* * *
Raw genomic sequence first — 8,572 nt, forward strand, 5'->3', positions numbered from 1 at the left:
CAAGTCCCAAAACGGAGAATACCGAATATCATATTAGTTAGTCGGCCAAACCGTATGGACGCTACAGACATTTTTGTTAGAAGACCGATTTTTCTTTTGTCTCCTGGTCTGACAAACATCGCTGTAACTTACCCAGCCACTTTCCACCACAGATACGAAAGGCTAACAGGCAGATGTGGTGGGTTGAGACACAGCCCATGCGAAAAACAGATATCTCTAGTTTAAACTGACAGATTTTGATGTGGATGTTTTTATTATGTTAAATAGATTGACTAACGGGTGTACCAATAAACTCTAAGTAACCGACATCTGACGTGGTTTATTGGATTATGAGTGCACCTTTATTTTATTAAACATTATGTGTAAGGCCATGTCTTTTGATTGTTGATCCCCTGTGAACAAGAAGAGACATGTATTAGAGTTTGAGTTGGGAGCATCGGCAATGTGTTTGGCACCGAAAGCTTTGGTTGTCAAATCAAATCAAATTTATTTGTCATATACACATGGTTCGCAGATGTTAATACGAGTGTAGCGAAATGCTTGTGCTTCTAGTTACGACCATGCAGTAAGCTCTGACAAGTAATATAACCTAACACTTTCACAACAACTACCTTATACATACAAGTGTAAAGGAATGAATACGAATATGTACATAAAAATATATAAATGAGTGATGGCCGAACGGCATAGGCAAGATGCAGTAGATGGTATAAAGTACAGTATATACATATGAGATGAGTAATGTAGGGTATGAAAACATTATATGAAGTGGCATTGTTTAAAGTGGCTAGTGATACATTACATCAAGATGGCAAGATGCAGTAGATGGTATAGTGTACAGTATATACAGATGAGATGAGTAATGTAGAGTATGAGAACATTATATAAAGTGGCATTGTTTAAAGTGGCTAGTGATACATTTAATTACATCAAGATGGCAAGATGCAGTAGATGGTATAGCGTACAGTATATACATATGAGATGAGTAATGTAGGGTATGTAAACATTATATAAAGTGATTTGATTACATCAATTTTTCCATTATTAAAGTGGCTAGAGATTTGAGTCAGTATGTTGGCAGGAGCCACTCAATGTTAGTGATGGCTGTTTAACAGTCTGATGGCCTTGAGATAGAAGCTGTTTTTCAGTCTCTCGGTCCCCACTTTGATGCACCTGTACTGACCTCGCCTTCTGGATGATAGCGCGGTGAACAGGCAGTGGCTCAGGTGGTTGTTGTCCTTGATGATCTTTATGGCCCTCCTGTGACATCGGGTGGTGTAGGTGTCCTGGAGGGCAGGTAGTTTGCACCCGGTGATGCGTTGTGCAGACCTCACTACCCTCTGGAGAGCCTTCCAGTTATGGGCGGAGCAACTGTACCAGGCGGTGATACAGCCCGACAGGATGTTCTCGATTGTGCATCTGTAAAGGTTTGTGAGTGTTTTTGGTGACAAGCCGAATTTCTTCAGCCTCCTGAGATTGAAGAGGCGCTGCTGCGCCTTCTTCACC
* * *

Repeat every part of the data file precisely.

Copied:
Raw genomic sequence first — 8,572 nt, forward strand, 5'->3', positions numbered from 1 at the left:
CAAGTCCCAAAACGGAGAATACCGAATATCATATTAGTTAGTCGGCCAAACCGTATGGACGCTACAGACATTTTTGTTAGAAGACCGATTTTTCTTTTGTCTCCTGGTCTGACAAACATCGCTGTAACTTACCCAGCCACTTTCCACCACAGATACGAAAGGCTAACAGGCAGATGTGGTGGGTTGAGACACAGCCCATGCGAAAAACAGATATCTCTAGTTTAAACTGACAGATTTTGATGTGGATGTTTTTATTATGTTAAATAGATTGACTAACGGGTGTACCAATAAACTCTAAGTAACCGACATCTGACGTGGTTTATTGGATTATGAGTGCACCTTTATTTTATTAAACATTATGTGTAAGGCCATGTCTTTTGATTGTTGATCCCCTGTGAACAAGAAGAGACATGTATTAGAGTTTGAGTTGGGAGCATCGGCAATGTGTTTGGCACCGAAAGCTTTGGTTGTCAAATCAAATCAAATTTATTTGTCATATACACATGGTTCGCAGATGTTAATACGAGTGTAGCGAAATGCTTGTGCTTCTAGTTACGACCATGCAGTAAGCTCTGACAAGTAATATAACCTAACACTTTCACAACAACTACCTTATACATACAAGTGTAAAGGAATGAATACGAATATGTACATAAAAATATATAAATGAGTGATGGCCGAACGGCATAGGCAAGATGCAGTAGATGGTATAAAGTACAGTATATACATATGAGATGAGTAATGTAGGGTATGAAAACATTATATGAAGTGGCATTGTTTAAAGTGGCTAGTGATACATTACATCAAGATGGCAAGATGCAGTAGATGGTATAGTGTACAGTATATACAGATGAGATGAGTAATGTAGAGTATGAGAACATTATATAAAGTGGCATTGTTTAAAGTGGCTAGTGATACATTTAATTACATCAAGATGGCAAGATGCAGTAGATGGTATAGCGTACAGTATATACATATGAGATGAGTAATGTAGGGTATGTAAACATTATATAAAGTGATTTGATTACATCAATTTTTCCATTATTAAAGTGGCTAGAGATTTGAGTCAGTATGTTGGCAGGAGCCACTCAATGTTAGTGATGGCTGTTTAACAGTCTGATGGCCTTGAGATAGAAGCTGTTTTTCAGTCTCTCGGTCCCCACTTTGATGCACCTGTACTGACCTCGCCTTCTGGATGATAGCGCGGTGAACAGGCAGTGGCTCAGGTGGTTGTTGTCCTTGATGATCTTTATGGCCCTCCTGTGACATCGGGTGGTGTAGGTGTCCTGGAGGGCAGGTAGTTTGCACCCGGTGATGCGTTGTGCAGACCTCACTACCCTCTGGAGAGCCTTCCAGTTATGGGCGGAGCAACTGTACCAGGCGGTGATACAGCCCGACAGGATGTTCTCGATTGTGCATCTGTAAAGGTTTGTGAGTGTTTTTGGTGACAAGCCGAATTTCTTCAGCCTCCTGAGATTGAAGAGGCGCTGCTGCGCCTTCTTCACC